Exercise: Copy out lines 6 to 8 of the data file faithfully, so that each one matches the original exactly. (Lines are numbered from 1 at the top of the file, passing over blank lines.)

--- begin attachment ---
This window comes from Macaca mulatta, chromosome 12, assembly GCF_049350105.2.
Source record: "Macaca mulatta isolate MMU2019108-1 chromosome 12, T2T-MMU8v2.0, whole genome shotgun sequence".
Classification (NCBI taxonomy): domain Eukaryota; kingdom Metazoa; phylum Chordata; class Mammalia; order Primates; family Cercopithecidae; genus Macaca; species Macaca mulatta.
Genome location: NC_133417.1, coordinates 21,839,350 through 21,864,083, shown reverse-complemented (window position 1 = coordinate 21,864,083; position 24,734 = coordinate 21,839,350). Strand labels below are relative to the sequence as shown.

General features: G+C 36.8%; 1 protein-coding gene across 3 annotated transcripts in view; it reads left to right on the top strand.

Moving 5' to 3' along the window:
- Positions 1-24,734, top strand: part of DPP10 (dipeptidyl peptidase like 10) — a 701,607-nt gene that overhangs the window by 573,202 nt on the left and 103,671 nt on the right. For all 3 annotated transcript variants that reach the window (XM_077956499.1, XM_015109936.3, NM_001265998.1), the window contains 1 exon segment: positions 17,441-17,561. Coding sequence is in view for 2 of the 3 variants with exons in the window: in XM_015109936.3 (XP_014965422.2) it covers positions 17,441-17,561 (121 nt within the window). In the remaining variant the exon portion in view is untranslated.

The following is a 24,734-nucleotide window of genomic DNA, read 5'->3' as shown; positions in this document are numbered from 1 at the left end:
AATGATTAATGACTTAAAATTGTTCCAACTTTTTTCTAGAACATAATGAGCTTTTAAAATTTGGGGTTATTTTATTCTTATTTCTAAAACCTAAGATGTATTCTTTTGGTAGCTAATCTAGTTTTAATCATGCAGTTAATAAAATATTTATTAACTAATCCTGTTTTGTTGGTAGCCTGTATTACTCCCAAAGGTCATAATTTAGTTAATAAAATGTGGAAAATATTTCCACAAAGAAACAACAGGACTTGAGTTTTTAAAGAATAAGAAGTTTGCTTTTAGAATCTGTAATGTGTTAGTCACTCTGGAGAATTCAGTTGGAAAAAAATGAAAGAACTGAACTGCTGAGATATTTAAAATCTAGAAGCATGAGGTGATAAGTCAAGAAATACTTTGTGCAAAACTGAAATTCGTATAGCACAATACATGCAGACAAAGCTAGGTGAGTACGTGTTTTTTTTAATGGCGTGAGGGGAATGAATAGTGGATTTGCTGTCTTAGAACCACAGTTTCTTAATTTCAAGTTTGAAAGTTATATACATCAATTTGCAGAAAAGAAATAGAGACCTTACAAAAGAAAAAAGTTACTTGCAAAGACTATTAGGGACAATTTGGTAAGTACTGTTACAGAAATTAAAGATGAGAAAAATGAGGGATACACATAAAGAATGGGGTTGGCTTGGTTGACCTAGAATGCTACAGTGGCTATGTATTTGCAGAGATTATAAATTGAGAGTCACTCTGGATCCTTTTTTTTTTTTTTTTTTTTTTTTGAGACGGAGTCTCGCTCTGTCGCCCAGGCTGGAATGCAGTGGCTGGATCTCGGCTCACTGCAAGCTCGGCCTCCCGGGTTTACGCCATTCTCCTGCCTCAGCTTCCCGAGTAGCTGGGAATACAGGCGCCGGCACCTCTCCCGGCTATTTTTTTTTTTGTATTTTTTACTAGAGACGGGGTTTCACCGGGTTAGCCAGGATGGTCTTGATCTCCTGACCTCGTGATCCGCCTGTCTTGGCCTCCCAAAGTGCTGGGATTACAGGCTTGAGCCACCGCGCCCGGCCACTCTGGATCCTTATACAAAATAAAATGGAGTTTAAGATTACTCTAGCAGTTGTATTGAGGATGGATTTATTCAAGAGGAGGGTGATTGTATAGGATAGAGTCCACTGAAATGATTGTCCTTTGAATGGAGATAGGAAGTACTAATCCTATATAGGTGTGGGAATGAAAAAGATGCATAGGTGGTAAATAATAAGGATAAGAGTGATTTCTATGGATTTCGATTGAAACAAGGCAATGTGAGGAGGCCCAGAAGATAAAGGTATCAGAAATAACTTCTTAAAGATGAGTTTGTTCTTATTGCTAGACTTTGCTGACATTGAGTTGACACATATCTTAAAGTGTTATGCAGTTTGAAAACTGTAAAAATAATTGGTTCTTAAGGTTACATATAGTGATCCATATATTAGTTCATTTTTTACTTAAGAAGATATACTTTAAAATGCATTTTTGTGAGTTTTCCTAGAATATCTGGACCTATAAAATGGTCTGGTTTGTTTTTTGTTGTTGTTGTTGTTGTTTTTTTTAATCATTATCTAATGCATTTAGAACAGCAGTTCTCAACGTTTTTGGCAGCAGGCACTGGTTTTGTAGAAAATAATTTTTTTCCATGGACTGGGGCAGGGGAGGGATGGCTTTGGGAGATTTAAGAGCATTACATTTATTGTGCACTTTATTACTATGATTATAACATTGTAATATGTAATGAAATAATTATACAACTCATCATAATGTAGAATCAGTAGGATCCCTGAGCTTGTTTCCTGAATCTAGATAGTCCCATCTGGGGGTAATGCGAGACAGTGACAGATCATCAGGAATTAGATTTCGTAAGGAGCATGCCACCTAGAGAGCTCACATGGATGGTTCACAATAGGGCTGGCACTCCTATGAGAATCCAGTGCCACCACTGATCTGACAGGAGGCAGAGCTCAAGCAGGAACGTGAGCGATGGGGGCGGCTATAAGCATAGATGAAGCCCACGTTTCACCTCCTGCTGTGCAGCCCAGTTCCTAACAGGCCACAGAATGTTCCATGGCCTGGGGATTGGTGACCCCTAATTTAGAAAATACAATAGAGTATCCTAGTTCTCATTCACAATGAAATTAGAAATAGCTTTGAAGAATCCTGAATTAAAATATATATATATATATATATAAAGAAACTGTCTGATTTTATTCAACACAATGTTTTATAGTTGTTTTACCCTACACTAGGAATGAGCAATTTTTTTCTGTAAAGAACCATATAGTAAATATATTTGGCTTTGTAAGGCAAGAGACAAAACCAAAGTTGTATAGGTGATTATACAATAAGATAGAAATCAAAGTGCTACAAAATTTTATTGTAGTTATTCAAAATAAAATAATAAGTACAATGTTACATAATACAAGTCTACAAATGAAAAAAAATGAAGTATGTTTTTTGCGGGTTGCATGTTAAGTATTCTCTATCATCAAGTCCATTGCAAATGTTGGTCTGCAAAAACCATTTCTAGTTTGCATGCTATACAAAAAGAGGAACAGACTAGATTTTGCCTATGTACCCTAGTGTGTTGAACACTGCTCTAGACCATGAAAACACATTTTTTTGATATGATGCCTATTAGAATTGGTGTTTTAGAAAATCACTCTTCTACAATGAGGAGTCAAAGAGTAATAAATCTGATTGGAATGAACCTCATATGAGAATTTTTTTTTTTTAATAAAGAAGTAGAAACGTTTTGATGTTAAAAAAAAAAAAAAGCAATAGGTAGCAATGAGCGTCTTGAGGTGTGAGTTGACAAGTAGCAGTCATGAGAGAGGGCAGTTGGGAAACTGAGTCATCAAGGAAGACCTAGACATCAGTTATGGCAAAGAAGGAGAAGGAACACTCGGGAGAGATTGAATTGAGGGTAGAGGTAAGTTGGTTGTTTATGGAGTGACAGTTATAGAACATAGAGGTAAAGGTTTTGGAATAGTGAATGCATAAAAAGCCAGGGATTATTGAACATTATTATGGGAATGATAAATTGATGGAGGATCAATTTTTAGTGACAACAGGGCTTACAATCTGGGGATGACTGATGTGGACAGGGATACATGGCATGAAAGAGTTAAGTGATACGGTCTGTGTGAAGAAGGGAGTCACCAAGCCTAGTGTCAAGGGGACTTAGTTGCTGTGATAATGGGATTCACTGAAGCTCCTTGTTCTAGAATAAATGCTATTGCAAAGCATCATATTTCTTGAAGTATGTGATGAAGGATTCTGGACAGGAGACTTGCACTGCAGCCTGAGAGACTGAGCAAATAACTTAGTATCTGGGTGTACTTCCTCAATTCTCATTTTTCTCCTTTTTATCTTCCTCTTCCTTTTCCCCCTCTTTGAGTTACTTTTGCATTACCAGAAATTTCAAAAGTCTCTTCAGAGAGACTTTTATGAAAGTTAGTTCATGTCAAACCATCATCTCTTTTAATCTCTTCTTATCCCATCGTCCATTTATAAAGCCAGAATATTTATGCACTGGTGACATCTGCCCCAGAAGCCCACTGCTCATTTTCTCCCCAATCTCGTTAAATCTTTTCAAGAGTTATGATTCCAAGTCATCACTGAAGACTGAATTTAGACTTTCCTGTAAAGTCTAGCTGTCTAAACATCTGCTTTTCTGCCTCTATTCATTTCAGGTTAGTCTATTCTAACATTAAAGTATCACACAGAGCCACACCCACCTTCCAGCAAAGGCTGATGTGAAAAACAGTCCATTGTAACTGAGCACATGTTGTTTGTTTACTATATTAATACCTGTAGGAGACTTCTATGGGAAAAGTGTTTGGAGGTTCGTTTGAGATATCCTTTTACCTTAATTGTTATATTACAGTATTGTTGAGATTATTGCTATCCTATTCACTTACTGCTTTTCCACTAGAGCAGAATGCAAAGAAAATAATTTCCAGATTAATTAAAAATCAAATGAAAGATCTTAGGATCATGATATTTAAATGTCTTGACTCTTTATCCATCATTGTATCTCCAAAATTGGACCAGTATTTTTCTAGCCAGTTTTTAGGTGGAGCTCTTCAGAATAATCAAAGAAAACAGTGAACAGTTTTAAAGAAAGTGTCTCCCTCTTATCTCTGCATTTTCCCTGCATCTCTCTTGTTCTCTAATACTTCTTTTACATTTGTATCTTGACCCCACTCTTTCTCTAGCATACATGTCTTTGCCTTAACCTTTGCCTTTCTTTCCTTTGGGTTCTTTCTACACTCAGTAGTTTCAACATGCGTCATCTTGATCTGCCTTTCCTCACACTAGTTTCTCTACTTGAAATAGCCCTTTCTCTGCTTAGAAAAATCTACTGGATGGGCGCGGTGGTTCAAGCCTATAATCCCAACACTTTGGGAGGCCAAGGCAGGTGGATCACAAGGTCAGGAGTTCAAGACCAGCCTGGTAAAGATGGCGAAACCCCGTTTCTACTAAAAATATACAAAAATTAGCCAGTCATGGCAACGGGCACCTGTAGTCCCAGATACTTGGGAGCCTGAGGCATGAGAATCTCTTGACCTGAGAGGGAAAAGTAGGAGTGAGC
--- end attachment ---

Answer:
Moving 5' to 3' along the window:
- Positions 1-24,734, top strand: part of DPP10 (dipeptidyl peptidase like 10) — a 701,607-nt gene that overhangs the window by 573,202 nt on the left and 103,671 nt on the right. For all 3 annotated transcript variants that reach the window (XM_077956499.1, XM_015109936.3, NM_001265998.1), the window contains 1 exon segment: positions 17,441-17,561. Coding sequence is in view for 2 of the 3 variants with exons in the window: in XM_015109936.3 (XP_014965422.2) it covers positions 17,441-17,561 (121 nt within the window). In the remaining variant the exon portion in view is untranslated.

The following is a 24,734-nucleotide window of genomic DNA, read 5'->3' as shown; positions in this document are numbered from 1 at the left end: